Neuroanatomy-based strategies for the statistical analysis of brain imaging and tractography data

Student thesis: Doctoral ThesisDoctor of Philosophy


The analysis of brain images is one of the most common methods used in clinical neurosciences to investigate the structure, the function and the biological substrate associated to different brain pathologies. Most brain images consist of arrays of voxels that together provide a three-dimensional representation of the space occupied by a brain. Depending on the imaging modality, voxels are assigned with quantitative measurements that correspond to some biophysical phenomena detected at the different spatial locations specified by the voxels. The ability of the different statistical methods and image modalities to detect and characterise specific brain pathologies seems to be affected by the underlying brain anatomy. At the same time, image modalities like diffusion MRI tractography provide rich anatomical information that can be used to inform the statistical analysis of the images. 
In this thesis, I used in-vivo data and computational simulations to investigate the effect that the brain anatomy and the underlying microstructure has on the statistical properties of different diffusion MRI metrics. Subsequently, I developed a new framework for the representation and analysis of neuroimaging data that I named tract-based hypervoxels based on the anatomical and connectivity information provided by diffusion MRI tractography. To demonstrate the use of the new framework, I implemented the tract-based hypervoxel version of classical cluster-level inference analysis. I compared the new hypervoxel-based method with the voxel-based counterpart to detect group differences in the images from three different clinical studies ( Motor Neurone Disease, Autism and Huntington Disease) using two imaging modalities (diffusion MRI and PET). The results show the benefits of using the new hypervoxel framework in the analysis of neuroimaging data by increasing the sensitivity of the analysis and the anatomical specificity of the results.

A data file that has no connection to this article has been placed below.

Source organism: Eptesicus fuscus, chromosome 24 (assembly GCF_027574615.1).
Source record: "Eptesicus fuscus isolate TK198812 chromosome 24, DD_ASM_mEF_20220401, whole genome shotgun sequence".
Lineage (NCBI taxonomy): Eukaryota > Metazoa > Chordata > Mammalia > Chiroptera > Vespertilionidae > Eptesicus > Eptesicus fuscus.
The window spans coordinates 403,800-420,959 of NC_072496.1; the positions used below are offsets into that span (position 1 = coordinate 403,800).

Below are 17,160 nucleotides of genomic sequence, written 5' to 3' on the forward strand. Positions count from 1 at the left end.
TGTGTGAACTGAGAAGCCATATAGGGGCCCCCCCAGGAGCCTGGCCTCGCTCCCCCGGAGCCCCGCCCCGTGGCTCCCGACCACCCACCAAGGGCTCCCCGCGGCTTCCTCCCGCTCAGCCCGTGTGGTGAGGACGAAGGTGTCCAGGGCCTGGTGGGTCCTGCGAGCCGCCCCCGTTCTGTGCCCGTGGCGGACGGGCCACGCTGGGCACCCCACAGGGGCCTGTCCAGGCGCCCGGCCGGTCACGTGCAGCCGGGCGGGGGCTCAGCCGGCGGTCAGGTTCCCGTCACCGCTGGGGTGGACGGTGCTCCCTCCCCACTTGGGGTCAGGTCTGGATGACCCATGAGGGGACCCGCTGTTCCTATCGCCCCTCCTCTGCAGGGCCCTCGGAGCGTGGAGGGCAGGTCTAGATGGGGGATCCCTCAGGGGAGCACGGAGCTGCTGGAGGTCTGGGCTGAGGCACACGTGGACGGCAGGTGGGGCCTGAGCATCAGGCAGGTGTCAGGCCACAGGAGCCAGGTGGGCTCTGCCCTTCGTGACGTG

Date of Award1 Sept 2019
Original languageEnglish
Awarding Institution
  • King's College London
SupervisorFlavio Dell' Acqua (Supervisor) & Steven Williams (Supervisor)

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